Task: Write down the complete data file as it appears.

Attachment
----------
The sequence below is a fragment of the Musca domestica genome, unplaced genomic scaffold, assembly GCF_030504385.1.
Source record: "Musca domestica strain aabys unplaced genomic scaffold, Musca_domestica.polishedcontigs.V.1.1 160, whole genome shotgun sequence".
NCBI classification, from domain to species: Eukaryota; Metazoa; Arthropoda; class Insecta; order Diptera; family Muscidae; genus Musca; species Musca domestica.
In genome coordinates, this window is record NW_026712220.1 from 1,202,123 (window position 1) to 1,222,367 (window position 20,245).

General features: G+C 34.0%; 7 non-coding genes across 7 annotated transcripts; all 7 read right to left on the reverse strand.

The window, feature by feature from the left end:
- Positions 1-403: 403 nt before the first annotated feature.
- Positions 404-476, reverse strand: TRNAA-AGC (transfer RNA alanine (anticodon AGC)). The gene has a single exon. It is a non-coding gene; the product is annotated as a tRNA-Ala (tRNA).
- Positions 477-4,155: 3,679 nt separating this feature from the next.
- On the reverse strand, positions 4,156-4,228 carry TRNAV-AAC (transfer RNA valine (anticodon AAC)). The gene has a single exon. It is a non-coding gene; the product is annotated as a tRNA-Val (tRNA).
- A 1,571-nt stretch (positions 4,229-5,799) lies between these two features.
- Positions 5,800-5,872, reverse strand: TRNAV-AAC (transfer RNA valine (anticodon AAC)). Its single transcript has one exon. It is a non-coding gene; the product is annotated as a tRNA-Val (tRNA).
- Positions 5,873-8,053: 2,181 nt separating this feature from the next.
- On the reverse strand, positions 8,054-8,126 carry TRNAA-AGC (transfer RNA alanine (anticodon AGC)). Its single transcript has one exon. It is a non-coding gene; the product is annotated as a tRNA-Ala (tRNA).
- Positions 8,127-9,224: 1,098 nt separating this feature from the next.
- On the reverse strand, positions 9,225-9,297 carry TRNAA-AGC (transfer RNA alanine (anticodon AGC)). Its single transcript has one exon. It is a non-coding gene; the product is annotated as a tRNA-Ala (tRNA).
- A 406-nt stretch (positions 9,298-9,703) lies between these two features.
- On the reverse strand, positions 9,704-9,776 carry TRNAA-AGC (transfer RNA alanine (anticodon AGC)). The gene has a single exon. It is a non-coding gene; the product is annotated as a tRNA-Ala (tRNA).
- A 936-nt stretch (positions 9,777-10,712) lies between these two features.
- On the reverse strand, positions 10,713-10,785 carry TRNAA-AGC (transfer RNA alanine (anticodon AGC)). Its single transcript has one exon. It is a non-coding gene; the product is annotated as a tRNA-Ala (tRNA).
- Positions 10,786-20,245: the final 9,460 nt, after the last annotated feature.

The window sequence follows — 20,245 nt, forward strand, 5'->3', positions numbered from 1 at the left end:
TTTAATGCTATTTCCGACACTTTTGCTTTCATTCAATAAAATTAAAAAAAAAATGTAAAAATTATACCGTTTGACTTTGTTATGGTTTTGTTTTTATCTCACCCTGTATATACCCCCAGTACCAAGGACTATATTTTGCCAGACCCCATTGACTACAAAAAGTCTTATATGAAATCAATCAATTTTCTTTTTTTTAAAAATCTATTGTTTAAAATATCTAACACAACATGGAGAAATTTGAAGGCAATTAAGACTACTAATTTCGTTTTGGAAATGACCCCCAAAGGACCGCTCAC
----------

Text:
The sequence below is a fragment of the Musca domestica genome, unplaced genomic scaffold, assembly GCF_030504385.1.
Source record: "Musca domestica strain aabys unplaced genomic scaffold, Musca_domestica.polishedcontigs.V.1.1 160, whole genome shotgun sequence".
NCBI classification, from domain to species: Eukaryota; Metazoa; Arthropoda; class Insecta; order Diptera; family Muscidae; genus Musca; species Musca domestica.
In genome coordinates, this window is record NW_026712220.1 from 1,202,123 (window position 1) to 1,222,367 (window position 20,245).

General features: G+C 34.0%; 7 non-coding genes across 7 annotated transcripts; all 7 read right to left on the reverse strand.

The window, feature by feature from the left end:
- Positions 1-403: 403 nt before the first annotated feature.
- Positions 404-476, reverse strand: TRNAA-AGC (transfer RNA alanine (anticodon AGC)). The gene has a single exon. It is a non-coding gene; the product is annotated as a tRNA-Ala (tRNA).
- Positions 477-4,155: 3,679 nt separating this feature from the next.
- On the reverse strand, positions 4,156-4,228 carry TRNAV-AAC (transfer RNA valine (anticodon AAC)). The gene has a single exon. It is a non-coding gene; the product is annotated as a tRNA-Val (tRNA).
- A 1,571-nt stretch (positions 4,229-5,799) lies between these two features.
- Positions 5,800-5,872, reverse strand: TRNAV-AAC (transfer RNA valine (anticodon AAC)). Its single transcript has one exon. It is a non-coding gene; the product is annotated as a tRNA-Val (tRNA).
- Positions 5,873-8,053: 2,181 nt separating this feature from the next.
- On the reverse strand, positions 8,054-8,126 carry TRNAA-AGC (transfer RNA alanine (anticodon AGC)). Its single transcript has one exon. It is a non-coding gene; the product is annotated as a tRNA-Ala (tRNA).
- Positions 8,127-9,224: 1,098 nt separating this feature from the next.
- On the reverse strand, positions 9,225-9,297 carry TRNAA-AGC (transfer RNA alanine (anticodon AGC)). Its single transcript has one exon. It is a non-coding gene; the product is annotated as a tRNA-Ala (tRNA).
- A 406-nt stretch (positions 9,298-9,703) lies between these two features.
- On the reverse strand, positions 9,704-9,776 carry TRNAA-AGC (transfer RNA alanine (anticodon AGC)). The gene has a single exon. It is a non-coding gene; the product is annotated as a tRNA-Ala (tRNA).
- A 936-nt stretch (positions 9,777-10,712) lies between these two features.
- On the reverse strand, positions 10,713-10,785 carry TRNAA-AGC (transfer RNA alanine (anticodon AGC)). Its single transcript has one exon. It is a non-coding gene; the product is annotated as a tRNA-Ala (tRNA).
- Positions 10,786-20,245: the final 9,460 nt, after the last annotated feature.

The window sequence follows — 20,245 nt, forward strand, 5'->3', positions numbered from 1 at the left end:
TTTAATGCTATTTCCGACACTTTTGCTTTCATTCAATAAAATTAAAAAAAAAATGTAAAAATTATACCGTTTGACTTTGTTATGGTTTTGTTTTTATCTCACCCTGTATATACCCCCAGTACCAAGGACTATATTTTGCCAGACCCCATTGACTACAAAAAGTCTTATATGAAATCAATCAATTTTCTTTTTTTTAAAAATCTATTGTTTAAAATATCTAACACAACATGGAGAAATTTGAAGGCAATTAAGACTACTAATTTCGTTTTGGAAATGACCCCCAAAGGACCGCTCAC